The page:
Dubai, UAE; May 2, 2013: Countries in the Middle East have better growth prospects than the BRICS nations and Western economies because of their relatively small public sectors and low government debt, experts from top-ranked global business school IMD said in Dubai today.
Speaking at the school's annual Business Forum, IMD Professor of Finance Arturo Bris said the size of the public sector is negatively related to the growth of an economy and high levels of government debt are negatively correlated with economic growth.
“The BRICS economies have been the focus of attention of academics, executives and the media in the last decade. However, these countries have either or both big public sectors and high levels of government debt. Western economies are even worse. In comparison Middle East economies, especially the GCC countries, are in a much better position. Virtually all countries in the region rank within the lower quintiles of government size and public debt. This suggests that the region is a true motor for future world growth,” Professor Bris said.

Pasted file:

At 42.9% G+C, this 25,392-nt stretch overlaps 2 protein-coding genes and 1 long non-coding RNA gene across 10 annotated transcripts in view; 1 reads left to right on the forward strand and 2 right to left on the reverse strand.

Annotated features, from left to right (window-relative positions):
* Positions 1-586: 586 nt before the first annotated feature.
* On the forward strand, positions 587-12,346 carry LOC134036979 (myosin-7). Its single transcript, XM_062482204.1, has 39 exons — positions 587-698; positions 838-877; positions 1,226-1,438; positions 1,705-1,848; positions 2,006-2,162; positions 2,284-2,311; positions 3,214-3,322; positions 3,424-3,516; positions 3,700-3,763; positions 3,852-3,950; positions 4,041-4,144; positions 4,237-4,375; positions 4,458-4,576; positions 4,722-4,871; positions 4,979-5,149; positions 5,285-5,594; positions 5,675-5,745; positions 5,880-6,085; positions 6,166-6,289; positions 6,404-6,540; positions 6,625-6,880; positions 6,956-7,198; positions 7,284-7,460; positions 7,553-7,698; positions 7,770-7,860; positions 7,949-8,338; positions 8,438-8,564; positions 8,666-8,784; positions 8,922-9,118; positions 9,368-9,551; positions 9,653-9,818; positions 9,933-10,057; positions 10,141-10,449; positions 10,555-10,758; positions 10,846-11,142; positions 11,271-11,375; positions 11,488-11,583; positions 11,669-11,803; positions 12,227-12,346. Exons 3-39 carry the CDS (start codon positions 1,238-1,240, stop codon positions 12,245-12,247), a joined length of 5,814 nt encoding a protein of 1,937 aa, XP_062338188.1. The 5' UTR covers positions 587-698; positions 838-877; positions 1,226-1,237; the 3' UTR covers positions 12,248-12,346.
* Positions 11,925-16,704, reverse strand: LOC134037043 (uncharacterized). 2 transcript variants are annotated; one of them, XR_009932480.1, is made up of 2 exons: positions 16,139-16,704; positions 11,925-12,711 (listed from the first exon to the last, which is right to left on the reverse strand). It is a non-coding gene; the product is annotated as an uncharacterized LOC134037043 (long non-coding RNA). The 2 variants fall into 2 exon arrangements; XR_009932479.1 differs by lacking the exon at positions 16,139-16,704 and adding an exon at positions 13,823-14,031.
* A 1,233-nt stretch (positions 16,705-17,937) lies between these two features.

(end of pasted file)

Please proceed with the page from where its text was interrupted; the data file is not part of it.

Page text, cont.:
The two most important competitive advantages of Middle East countries relative to the BRICS are their high-quality human capital and the excellent quality of their education sectors. This reflects the commitment and investment by governments in developing their countries' knowledge sectors.
IMD's World Competitiveness data show that Middle East economies rank near the top in institutional quality. The legal and regulatory framework encourages the competitiveness of enterprises and the UAE was top in the region on this measure in IMD's 2012 World Competitiveness rankings. The adaptability of government policy to changes in the economy also helps to determine a country's competitiveness, and the GCC countries rank high in this criterion too—again led by the UAE.
Other growth drivers evident in GCC countries, mainly led by the UAE and Qatar, are transparency of government policy, less protectionism, legislation in preventing unfair competition, ease of doing business, availability of IT skills and an educated workforce that meets management needs.
Professor Bris added, “In my opinion future growth lies not in China and other emerging markets. Perhaps not in Europe and the West either. The future is with companies investing in countries rich in “resources”, using efficient institutions and skills.”